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Victorian Skeptics on the Road to Damascus
Former atheist Antony Flew's admission of the existence of God shocked believers and skeptics alike, but such a turnaround is far from unique. In the 19th century, many leading intellectuals who had once lost their faith ended up reconverting.
When I was growing up, the most famous atheist in America was Madalyn Murray O'Hair. A test case regarding her son, William Murray, occasioned the 1963 Supreme Court ruling banning prayer in public schools. As an adult, William Murray became the president of the advocacy organization, American Atheists. I was therefore amazed when he converted to Christianity in 1980, going on to become a conservative, ordained Christian minister and evangelist.
Many Christians have been equally stunned by the recent announcement that the eminent British philosopher Antony Flew, sometimes billed as "the world's most famous atheist," has come to affirm the existence of God after a lifetime of publicly arguing against such a belief (captionhough it should be noted that Flew has only converted to Theism, not Christianity).
But I wasn't. Between the conversion of Murray and the change of mind of Flew, I had done research on the history of religious skepticism in Victorian Britain, and this had taught me that intellectually rigorous, militant unbelievers convert to Christianity surprisingly often.
Skeptics in a crisis of doubt
The existing scholarship repeats endlessly a narrative of the "Victorian crisis of faith" and "loss of faith." Such an account is populated with figures who were devout Christians in their youth, but whose reading and intellectual honesty forced them to admit that Christianity was no longer credible. Leslie Stephen is an oft-cited example. captionhough he had received Anglican ordination, Stephen eventually concluded that Christianity had been disproved by modern learning and lost his faith. The move from the resolute evangelicalism of his grandfather, James Stephen, a prominent member of William Wilberforce's "Clapham Sect," to the atheism of his daughter, Virginia Woolf, Modernist novelist and member of the "Bloomsbury Group," is often portrayed as the inevitable by-product of the advance of human knowledge.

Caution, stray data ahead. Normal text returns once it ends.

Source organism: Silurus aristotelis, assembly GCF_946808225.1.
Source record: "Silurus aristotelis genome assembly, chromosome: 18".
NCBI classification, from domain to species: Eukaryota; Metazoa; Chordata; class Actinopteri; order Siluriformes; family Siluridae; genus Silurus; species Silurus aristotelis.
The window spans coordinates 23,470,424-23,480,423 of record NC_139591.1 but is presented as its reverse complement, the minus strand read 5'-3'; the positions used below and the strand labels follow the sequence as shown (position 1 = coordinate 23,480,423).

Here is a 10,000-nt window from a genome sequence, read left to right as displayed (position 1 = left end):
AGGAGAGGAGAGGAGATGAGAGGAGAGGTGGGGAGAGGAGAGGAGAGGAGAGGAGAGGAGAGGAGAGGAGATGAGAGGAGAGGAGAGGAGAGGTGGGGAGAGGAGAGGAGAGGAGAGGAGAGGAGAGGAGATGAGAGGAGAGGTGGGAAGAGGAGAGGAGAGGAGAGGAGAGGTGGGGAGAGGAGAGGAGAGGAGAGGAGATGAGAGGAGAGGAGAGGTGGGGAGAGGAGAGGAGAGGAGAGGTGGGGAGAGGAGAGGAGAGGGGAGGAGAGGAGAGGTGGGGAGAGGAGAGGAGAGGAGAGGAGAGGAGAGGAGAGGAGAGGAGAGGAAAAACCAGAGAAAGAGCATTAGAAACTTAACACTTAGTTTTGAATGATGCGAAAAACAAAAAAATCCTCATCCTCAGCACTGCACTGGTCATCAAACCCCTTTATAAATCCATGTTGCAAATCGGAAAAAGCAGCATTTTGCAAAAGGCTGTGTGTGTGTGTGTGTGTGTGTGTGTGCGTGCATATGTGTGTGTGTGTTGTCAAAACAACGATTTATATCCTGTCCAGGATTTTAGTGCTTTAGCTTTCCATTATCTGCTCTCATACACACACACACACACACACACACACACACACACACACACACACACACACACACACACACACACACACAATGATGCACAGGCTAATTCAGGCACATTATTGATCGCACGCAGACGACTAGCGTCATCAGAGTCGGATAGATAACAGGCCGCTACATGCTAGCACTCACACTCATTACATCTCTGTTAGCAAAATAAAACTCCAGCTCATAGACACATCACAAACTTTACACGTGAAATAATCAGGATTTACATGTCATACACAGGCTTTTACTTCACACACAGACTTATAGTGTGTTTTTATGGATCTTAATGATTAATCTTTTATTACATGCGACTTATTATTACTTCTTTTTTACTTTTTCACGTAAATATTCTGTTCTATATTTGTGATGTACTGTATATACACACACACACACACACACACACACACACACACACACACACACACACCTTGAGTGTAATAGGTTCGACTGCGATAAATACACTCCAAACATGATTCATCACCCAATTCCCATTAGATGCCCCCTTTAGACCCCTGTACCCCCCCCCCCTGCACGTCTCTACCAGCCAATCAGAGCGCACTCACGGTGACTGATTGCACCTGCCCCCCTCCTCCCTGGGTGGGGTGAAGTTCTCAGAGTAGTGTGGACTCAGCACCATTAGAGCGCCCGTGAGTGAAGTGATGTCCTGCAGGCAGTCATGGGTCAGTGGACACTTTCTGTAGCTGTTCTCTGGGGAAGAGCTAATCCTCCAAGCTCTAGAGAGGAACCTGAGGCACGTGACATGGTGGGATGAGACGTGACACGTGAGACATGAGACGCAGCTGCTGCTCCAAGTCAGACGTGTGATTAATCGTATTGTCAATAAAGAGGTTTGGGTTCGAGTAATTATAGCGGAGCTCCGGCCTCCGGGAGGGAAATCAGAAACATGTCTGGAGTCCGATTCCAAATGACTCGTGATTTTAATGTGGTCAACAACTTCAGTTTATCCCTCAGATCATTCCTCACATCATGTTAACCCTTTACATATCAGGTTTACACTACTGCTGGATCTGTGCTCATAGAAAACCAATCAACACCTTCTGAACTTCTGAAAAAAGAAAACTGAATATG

There is a whole captionernative set of life stories that do not get told, however, which show earnest skeptics and atheists eventually being overwhelmed by the intellectual cogency of Christian orthodoxy. Ironically, many of these people continue to be well known in Victorian studies as typifying the "crisis" and "loss of faith" by their skepticism, while scholars quietly ignore their later conversions as aberrations that signify nothing.
William Hone, for example, is made much of in a 1998 book from the University of Chicago Press as "the Arch Blasphemer." The author considers Hone's biblical and ecclesiastical parodies highly revealing of 19th-century developments but sets aside his subsequent evangelical conversion and life of orthodox faith as inconsequential.
captionhough the story has not been told, the "crisis of doubt" of leading Victorian skeptical thinkers was no less significant a trend than the "crisis of faith" of erstwhile Christians. Indeed, there was a veritable hemorrhage of conversions at the top leadership level of popular, organized free thought. Reading through the Reasoner, the leading journal of Secularists in the mid-Victorian period, it is striking to see how often two or more figures who would later reconvert are mentioned on a single page. When Thomas Cooper converted, the movement put up Joseph Barker to answer him, only to have Barker himself convert some years later! Repeatedly, the Reasoner would attempt to replenish the leadership supply by promoting an impressive, rising leader such as F. R. Young or J. H. Gordon, only to see that person convert.
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